By Matthew Bigg
PORTLAND, Oregon (Reuters) - New Mexico Gov. BillRichardson on Friday endorsed Barack Obama's bid for theDemocratic nomination for U.S. president, handing the Illinoissenator a potential boost among Hispanic voters.
Richardson's endorsement posed a personal blow to Obama'srival Hillary Clinton, who also fiercely sought his backing inpart because as a Hispanic he is seen as influential within theLatino community, likely a key voting bloc in the Novemberpresidential election.
Also on Friday, Secretary of State Condoleezza Rice saidshe called Obama to apologize for the unauthorized access tohis passport file taken by some department contract workers,two of whom were fired over the incident.
"I told him that I was sorry and I told him that I myselfwould be very disturbed if I learned that somebody had lookedinto my passport file," Rice told reporters at the start of ameeting with Brazil's defence minister. She said aninvestigation was being done through the Justice Department.
Obama and Clinton, a New York senator, are locked in atight race for the Democratic presidential nomination to takeon presumptive Republican nominee John McCain.
Hispanics, the fastest-growing segment of the electorate,largely backed Clinton in nominating contests on "SuperTuesday," with exit polls showing her winning two-thirds of theLatino vote in several states.
Richardson, 60, was energy secretary and U.N. ambassador inthe administration of her husband, former President BillClinton, and his support had been courted by both Clintons.
"Barack Obama will be a historic and a great President, whocan bring us the change we so desperately need by bringing ustogether as a nation here at home and with our allies abroad,"Richardson, who had made his own run for the Democraticnomination, said in a statement.
In his statement endorsing Obama, Richardson urged theparty to rally behind one candidate, and said "it is now timefor a new generation of leadership to lead America."
While saying his "affection and admiration for HillaryClinton and President Bill Clinton will never waver,"Richardson said it was time "for Democrats to stop fightingamongst ourselves and to prepare for the tough fight we willface against John McCain in the fall."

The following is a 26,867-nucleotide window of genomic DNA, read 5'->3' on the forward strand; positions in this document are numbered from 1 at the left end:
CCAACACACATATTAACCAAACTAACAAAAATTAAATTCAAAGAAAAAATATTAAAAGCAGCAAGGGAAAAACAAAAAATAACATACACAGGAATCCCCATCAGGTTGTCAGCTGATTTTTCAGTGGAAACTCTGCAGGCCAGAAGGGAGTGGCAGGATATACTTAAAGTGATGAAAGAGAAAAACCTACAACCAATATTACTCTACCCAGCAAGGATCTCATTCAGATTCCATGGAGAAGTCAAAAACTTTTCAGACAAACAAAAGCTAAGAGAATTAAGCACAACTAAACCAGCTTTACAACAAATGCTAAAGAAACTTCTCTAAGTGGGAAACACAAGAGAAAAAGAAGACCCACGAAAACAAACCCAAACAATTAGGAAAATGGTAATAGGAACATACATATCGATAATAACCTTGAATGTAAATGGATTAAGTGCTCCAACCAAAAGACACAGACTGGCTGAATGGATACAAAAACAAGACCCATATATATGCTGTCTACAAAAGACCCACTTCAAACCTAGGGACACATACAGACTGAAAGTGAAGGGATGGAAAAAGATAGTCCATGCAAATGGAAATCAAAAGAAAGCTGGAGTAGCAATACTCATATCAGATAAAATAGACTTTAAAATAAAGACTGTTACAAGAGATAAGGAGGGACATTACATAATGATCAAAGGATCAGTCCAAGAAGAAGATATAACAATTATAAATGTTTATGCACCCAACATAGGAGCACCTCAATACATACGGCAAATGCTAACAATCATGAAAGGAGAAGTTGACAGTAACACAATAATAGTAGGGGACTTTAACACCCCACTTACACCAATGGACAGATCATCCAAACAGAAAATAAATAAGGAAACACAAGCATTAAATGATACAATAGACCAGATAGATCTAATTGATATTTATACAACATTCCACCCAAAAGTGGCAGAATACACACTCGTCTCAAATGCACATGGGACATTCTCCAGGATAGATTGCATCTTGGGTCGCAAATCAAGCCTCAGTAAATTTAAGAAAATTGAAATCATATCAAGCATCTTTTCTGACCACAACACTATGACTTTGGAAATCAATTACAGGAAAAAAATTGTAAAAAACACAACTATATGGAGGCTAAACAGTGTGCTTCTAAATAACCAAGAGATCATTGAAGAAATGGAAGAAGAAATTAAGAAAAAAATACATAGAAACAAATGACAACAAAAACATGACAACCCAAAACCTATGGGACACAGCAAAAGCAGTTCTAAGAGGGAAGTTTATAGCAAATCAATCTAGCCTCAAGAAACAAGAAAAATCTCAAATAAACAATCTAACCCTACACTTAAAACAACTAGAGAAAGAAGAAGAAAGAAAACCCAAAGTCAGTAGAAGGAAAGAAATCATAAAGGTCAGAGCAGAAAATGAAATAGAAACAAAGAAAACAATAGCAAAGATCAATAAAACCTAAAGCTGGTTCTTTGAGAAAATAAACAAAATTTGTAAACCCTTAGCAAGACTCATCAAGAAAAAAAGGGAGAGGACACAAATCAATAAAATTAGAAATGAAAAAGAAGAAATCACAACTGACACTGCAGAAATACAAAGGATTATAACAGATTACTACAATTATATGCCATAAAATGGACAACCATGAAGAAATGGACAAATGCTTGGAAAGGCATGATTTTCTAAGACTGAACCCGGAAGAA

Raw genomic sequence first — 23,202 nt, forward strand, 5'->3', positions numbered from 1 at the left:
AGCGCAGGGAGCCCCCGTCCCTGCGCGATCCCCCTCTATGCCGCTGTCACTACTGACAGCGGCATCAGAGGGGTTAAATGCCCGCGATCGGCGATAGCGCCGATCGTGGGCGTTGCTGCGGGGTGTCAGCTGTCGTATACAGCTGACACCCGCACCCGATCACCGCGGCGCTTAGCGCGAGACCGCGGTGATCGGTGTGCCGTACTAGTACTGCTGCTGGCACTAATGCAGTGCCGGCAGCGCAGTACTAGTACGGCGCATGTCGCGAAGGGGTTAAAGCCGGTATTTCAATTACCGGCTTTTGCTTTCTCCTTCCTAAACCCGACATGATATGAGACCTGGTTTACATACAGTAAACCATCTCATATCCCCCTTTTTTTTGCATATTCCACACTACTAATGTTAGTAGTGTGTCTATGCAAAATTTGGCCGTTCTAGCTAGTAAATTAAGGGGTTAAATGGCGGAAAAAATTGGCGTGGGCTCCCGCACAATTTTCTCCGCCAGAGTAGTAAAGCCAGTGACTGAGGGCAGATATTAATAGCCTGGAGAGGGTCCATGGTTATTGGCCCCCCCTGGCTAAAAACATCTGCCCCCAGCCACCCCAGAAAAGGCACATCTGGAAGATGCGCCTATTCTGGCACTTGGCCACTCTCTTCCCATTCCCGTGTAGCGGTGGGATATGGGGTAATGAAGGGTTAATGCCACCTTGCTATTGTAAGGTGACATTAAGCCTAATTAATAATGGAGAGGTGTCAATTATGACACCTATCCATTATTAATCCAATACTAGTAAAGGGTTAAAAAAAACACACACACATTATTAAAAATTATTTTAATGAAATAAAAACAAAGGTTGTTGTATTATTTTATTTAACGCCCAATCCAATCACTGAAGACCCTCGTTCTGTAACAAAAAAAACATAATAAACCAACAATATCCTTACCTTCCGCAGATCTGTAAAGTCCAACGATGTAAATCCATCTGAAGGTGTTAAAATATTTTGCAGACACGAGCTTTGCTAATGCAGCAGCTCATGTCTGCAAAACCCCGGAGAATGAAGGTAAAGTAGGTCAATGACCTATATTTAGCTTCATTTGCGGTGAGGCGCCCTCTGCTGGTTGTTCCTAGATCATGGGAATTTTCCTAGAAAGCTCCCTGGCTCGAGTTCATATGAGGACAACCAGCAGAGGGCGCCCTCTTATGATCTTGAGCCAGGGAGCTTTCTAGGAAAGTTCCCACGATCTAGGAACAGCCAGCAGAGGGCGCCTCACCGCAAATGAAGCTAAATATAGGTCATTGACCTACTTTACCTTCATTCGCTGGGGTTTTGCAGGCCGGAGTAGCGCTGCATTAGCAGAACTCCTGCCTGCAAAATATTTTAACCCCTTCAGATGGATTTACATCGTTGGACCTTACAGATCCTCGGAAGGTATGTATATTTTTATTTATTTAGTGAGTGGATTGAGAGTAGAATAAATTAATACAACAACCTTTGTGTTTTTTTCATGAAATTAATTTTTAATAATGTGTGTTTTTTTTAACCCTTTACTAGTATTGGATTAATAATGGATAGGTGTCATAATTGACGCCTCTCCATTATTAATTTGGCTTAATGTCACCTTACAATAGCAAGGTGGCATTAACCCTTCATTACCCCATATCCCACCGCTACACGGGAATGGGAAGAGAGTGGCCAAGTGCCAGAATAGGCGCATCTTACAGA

A skilled negotiator and diplomat, the popular governor hasbeen mentioned as a possible vice presidential candidate orsecretary of state in a Democratic administration. He also is asuperdelegate who would have a vote in the nominating contestif neither Obama nor Clinton win enough delegates during theprimaries.
Richardson praised a speech Obama made earlier in the weekon bridging divides between blacks and whites, and extendedthat speech's message to appeal to Hispanic immigrants.
"As a Hispanic, I was particularly touched by his words. Ihave been troubled by the demonisation of immigrants --specifically Hispanics -- by too many in this country,"Richardson said.
He said Obama's speech "asked us to rise above our raciallydivided past, and to seize the opportunity to carry forward thework of many patriots of all races, who struggled and died tobring us together."
Obama gave that speech in response to a political firestormignited when news outlets called attention to sermons by theRev. Jeremiah Wright at a Chicago church that the Illinoissenator attended for two decades.
Wright, who retired recently, has railed that the September11 attacks were retribution for U.S. foreign policy, called thegovernment the source of the AIDS virus and expressed angerover what he called racist America.
Obama and Clinton both have been seeking high-profileendorsements as a way to bolster their campaigns. Both havealso actively courted former presidential candidate JohnEdwards, a former North Carolina senator. Edwards has yet toendorse either candidate.
Obama is due to hold a rally in Portland, Oregon, on Fridayat 9:35 a.m. local time (1635 GMT), his campaign said. He willthen spend the rest of the day campaigning in the state, whichholds a primary on May 20.
(Additional reporting by Arshad Mohammed, editing by JackieFrank)
(To read more about the U.S. political campaign, visitReuters "Tales from the Trail: 2008" online athttp://blogs.reuters.com/trail08/)